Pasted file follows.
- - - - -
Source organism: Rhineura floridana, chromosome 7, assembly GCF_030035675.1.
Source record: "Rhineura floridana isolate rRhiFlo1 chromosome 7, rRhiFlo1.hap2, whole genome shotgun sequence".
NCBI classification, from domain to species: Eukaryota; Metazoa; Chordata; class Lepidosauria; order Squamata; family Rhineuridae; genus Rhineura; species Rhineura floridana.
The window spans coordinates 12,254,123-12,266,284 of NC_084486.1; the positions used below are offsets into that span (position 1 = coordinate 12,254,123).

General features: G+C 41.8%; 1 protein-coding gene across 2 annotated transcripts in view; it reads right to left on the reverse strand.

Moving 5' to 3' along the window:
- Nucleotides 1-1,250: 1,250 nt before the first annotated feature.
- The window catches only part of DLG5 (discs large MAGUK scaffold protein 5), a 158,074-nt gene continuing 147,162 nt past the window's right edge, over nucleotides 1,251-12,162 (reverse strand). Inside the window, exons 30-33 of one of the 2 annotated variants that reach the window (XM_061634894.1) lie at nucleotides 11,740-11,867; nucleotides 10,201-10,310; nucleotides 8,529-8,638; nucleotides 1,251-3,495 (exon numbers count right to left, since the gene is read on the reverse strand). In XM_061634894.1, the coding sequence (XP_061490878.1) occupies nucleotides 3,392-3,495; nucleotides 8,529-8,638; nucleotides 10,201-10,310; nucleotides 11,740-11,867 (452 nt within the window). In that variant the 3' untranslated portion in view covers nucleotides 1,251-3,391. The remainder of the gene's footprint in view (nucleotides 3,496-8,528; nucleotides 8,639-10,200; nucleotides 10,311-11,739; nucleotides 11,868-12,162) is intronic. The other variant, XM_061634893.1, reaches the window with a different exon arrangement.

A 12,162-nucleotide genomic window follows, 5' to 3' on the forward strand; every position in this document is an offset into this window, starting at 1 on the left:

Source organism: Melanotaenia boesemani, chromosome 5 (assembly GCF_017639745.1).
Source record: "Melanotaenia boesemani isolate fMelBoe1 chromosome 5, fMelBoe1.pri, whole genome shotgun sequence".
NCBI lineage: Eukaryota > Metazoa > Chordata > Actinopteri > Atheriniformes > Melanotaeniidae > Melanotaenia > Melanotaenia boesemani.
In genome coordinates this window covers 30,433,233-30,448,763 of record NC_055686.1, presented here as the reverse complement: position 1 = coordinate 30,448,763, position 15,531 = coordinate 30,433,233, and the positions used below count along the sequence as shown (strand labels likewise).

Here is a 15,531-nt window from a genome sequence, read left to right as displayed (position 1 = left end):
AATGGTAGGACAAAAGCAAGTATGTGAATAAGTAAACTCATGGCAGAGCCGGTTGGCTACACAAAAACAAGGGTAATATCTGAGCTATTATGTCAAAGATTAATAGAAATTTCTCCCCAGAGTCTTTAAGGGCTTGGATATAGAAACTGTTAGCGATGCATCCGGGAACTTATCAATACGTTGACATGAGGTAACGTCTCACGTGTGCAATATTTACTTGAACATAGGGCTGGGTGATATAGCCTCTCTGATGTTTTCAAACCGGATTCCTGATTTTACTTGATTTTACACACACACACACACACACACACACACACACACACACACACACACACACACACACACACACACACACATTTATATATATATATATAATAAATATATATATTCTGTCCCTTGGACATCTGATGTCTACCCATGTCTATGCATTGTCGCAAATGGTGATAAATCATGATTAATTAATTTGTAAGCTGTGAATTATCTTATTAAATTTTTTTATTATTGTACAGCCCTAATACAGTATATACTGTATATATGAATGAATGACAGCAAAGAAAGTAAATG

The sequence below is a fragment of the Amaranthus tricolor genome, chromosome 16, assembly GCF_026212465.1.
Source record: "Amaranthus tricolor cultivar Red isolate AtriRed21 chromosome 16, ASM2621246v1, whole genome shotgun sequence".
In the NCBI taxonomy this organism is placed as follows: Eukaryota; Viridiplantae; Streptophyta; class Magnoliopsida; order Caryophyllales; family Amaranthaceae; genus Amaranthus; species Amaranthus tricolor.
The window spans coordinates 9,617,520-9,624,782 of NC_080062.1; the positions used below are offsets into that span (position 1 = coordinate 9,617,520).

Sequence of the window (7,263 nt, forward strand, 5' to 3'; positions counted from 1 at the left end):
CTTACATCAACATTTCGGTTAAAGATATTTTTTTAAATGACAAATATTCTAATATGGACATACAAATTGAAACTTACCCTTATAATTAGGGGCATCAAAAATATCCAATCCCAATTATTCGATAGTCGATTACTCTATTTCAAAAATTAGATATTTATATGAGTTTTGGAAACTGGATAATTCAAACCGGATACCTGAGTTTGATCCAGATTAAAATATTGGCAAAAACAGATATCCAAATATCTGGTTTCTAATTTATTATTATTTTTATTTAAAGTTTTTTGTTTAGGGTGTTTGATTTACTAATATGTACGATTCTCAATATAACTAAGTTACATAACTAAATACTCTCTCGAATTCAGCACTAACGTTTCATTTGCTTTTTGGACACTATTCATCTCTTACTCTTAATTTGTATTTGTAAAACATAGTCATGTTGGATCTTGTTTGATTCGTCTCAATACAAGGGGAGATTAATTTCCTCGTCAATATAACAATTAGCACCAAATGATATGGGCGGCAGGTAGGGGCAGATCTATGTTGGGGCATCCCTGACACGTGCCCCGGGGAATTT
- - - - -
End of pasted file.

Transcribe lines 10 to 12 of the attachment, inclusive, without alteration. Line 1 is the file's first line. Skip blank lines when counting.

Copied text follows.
Source organism: Melanotaenia boesemani, chromosome 5 (assembly GCF_017639745.1).
Source record: "Melanotaenia boesemani isolate fMelBoe1 chromosome 5, fMelBoe1.pri, whole genome shotgun sequence".
NCBI lineage: Eukaryota > Metazoa > Chordata > Actinopteri > Atheriniformes > Melanotaeniidae > Melanotaenia > Melanotaenia boesemani.